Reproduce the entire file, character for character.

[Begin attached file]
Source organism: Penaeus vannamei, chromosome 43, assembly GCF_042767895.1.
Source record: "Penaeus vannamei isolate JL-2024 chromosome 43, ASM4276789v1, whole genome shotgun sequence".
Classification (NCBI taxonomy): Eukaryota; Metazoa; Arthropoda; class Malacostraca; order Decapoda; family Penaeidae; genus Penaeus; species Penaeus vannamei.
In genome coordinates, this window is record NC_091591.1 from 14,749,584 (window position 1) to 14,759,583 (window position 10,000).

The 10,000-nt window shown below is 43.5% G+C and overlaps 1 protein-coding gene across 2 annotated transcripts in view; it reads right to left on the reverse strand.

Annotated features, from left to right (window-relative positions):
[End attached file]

Source organism: Penaeus vannamei, chromosome 43, assembly GCF_042767895.1.
Source record: "Penaeus vannamei isolate JL-2024 chromosome 43, ASM4276789v1, whole genome shotgun sequence".
Classification (NCBI taxonomy): Eukaryota; Metazoa; Arthropoda; class Malacostraca; order Decapoda; family Penaeidae; genus Penaeus; species Penaeus vannamei.
In genome coordinates, this window is record NC_091591.1 from 14,749,584 (window position 1) to 14,759,583 (window position 10,000).

The 10,000-nt window shown below is 43.5% G+C and overlaps 1 protein-coding gene across 2 annotated transcripts in view; it reads right to left on the reverse strand.

Annotated features, from left to right (window-relative positions):